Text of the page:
As I passed the side trails to Prospect Mountain and the Limestone Spring Shelter, I saw a family of White Tailed Deer, two does and two fawns. A friend pointed out to me that one of the does could have been a buck – since they are without antlers this time of year – but I assured him they were both does.
Continuing on and up Raccoon Hill, I came to a standing stone. My AT Guide Book informs me that this is known as the Giants Thumb. I chose this place to rest for a few minutes. My eyes could not stop staring at this geologic monument, wondering how it came to be and how it came to have its name – who named it? (I would later discover the answer to how the moniker came to be via Google, of course.) I ate an apple and some chocolate with almonds and went on my way.
Some couple of hours after I left Raccoon Hill, I started my ascent to Lion’s Head. Switchbacks were a main feature of this section, allowing a slower climb to the top, but I made a mistake…
Now is as good a time as any to mention that I was starting to have some doubts about my ability to hike all 19 miles. Remember the brief mention I gave early about being somewhat inactive this winter? I was exhausted by the time I started to head up to Lion’s Head and having already hiked this section last year, I was not paying as close attention to the AT’s familiar white blazes as I should have been.
It wasn’t until I came to some criss-crossed logs over the trail that I noticed I had not seen one of the trail markers in awhile. Realizing I also hadn’t made a switchback turn for a bit, I looked back to see if there were any white blazes behind me, a technique for seeing if you are heading the right way. None. So I turned around and started back from whence I came, but there wasn’t really a clear trail. How did I end up over here, I wondered? Now I was bushwhacking. Thankfully I had my compass, a map, and the orienteering skills I learned as a kid. Within ten minutes I was back on the trail. Let this be a lesson (for myself and others) to always remember a compass, a topographical map, and, most of all, to pay attention.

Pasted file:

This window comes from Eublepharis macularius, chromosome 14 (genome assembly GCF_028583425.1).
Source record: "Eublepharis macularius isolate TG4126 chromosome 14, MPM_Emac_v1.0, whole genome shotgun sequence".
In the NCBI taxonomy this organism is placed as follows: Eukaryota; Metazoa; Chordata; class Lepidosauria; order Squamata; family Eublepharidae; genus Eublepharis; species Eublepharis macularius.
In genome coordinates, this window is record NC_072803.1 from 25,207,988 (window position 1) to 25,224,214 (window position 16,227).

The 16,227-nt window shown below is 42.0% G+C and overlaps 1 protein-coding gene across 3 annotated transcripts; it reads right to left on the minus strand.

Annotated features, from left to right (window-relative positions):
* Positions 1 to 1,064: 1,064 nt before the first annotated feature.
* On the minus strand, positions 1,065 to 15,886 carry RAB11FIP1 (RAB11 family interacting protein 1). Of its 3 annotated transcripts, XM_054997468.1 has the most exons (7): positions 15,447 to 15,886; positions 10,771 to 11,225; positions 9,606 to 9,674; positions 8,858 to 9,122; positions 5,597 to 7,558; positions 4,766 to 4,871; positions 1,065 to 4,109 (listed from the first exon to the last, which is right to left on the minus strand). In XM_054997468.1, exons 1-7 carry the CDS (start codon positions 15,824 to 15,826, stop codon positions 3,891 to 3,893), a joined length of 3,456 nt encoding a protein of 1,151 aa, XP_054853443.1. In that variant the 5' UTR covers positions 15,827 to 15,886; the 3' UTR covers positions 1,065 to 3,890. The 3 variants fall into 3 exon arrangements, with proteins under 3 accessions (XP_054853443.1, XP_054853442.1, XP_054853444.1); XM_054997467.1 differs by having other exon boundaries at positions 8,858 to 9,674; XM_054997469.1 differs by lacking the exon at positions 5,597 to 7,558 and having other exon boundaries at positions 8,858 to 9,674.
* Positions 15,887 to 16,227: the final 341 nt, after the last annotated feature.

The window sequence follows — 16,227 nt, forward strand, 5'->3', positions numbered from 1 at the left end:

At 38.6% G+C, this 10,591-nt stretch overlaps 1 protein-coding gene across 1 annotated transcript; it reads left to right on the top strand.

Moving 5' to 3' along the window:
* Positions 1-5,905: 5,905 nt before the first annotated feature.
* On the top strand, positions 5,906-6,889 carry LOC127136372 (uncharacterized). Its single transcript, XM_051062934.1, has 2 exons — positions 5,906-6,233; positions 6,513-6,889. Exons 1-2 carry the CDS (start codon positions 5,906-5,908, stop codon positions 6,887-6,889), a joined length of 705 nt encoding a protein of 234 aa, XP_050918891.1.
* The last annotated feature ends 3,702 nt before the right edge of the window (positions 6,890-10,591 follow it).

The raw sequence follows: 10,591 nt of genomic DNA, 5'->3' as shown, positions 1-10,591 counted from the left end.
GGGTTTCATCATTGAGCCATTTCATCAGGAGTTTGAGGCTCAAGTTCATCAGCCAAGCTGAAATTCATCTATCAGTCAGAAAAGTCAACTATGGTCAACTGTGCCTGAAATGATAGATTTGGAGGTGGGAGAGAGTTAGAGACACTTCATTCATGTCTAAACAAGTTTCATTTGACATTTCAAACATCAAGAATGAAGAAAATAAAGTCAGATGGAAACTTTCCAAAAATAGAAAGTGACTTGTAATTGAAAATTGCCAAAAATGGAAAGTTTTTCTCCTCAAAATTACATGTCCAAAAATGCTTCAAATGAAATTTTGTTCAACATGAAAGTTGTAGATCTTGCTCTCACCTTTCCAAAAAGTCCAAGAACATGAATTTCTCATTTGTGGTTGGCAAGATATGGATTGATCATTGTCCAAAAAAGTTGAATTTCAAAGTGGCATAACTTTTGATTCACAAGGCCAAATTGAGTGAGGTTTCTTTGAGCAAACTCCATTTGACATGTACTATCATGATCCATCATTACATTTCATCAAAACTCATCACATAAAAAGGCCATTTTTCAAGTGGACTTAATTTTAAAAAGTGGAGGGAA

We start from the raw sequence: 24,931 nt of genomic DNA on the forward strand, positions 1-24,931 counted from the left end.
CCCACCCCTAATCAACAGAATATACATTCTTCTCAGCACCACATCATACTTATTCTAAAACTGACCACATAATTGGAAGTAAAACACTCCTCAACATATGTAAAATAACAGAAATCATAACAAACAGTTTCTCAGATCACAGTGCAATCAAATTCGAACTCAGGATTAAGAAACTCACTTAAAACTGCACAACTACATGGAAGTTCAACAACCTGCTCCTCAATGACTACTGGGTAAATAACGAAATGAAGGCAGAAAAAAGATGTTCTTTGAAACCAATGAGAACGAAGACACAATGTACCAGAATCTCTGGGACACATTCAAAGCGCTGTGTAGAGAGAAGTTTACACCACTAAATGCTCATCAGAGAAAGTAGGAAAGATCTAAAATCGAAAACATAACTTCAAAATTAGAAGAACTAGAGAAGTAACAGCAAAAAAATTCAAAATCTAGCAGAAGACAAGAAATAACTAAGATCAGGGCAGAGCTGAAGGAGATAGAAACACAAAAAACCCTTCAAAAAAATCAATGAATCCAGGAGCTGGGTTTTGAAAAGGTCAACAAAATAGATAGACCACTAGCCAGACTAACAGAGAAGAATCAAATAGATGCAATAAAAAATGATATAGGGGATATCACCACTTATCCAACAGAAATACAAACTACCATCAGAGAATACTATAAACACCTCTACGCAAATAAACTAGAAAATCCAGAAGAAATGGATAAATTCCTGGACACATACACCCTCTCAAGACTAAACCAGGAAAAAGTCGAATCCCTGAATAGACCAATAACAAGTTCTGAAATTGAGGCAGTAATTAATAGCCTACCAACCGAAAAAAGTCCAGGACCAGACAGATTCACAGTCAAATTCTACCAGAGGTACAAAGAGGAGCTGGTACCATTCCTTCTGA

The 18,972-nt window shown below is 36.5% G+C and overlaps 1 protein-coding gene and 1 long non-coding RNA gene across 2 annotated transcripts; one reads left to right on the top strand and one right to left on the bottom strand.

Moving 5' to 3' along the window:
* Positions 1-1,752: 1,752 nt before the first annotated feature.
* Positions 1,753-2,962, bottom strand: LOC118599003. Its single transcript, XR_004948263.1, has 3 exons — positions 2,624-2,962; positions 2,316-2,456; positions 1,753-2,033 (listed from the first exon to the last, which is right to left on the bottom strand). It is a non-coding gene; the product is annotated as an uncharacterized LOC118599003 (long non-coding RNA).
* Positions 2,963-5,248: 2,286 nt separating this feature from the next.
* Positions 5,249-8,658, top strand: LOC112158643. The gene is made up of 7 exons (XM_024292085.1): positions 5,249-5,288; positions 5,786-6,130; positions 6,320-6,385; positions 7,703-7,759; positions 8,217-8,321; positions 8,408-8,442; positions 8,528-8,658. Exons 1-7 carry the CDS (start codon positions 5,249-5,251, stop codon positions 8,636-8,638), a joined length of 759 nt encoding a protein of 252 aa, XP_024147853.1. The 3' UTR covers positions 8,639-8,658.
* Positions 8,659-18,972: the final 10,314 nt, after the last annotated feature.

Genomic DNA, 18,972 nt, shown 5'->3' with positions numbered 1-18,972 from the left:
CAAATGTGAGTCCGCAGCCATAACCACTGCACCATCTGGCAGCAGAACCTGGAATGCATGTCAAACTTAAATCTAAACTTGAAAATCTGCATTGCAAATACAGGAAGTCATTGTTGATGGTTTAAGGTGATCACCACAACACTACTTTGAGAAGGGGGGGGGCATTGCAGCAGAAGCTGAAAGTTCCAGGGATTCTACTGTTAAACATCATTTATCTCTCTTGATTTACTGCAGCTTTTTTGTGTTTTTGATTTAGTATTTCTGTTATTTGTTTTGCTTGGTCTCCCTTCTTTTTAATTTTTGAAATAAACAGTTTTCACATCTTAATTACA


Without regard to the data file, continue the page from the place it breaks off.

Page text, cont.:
When I did finally make it to Lion’s Head, I was handsomely rewarded by a beautiful view of the western horizon – fields of farmland and mountains in the distance. A glance at my watch told me that it was only an hour until sunset. This meant I needed to hike the last mile to Riga Shelter quickly enough to still have time to set up my sleeping bag and cook myself some dinner.
Only 20 minutes later, I arrived at the Riga Camping Area, which included the Adirondack-style shelter I stayed in. I was quite pleased to find that a well-made bear-proof box was provided just down the trail from the shelter, giving me more time to cook and enjoy dinner (normally, when there isn’t a bear box, you must find a tree at least a dozen feet from the shelter, throw a rope over a branch at least 12 feet from the ground, attach your food bag, and hoist it up).
For dinner I made a stir-fry with one cup of red quinoa, one chopped granny smith apple, and an egg tossed with spicy peanut sauce. Yes, I took eggs backpacking and so can you – especially if they are farm-fresh eggs that haven’t yet been washed and refrigerated yet. As I ate, I enjoyed the beautiful from the front of the shelter. Then I washed my cookware, packed up, got the food in the bear box, and sat on the ledge of the shelter to watch the stars come out.
If you haven’t seen the stars in the Northwest corner of CT, you’re missing out. The only place better in Southern New England is the Mount Washington area in Massachusetts. The stars came out, but by 8:30 I was ready to sleep. Once snug in my sleeping bag, I was out immediately.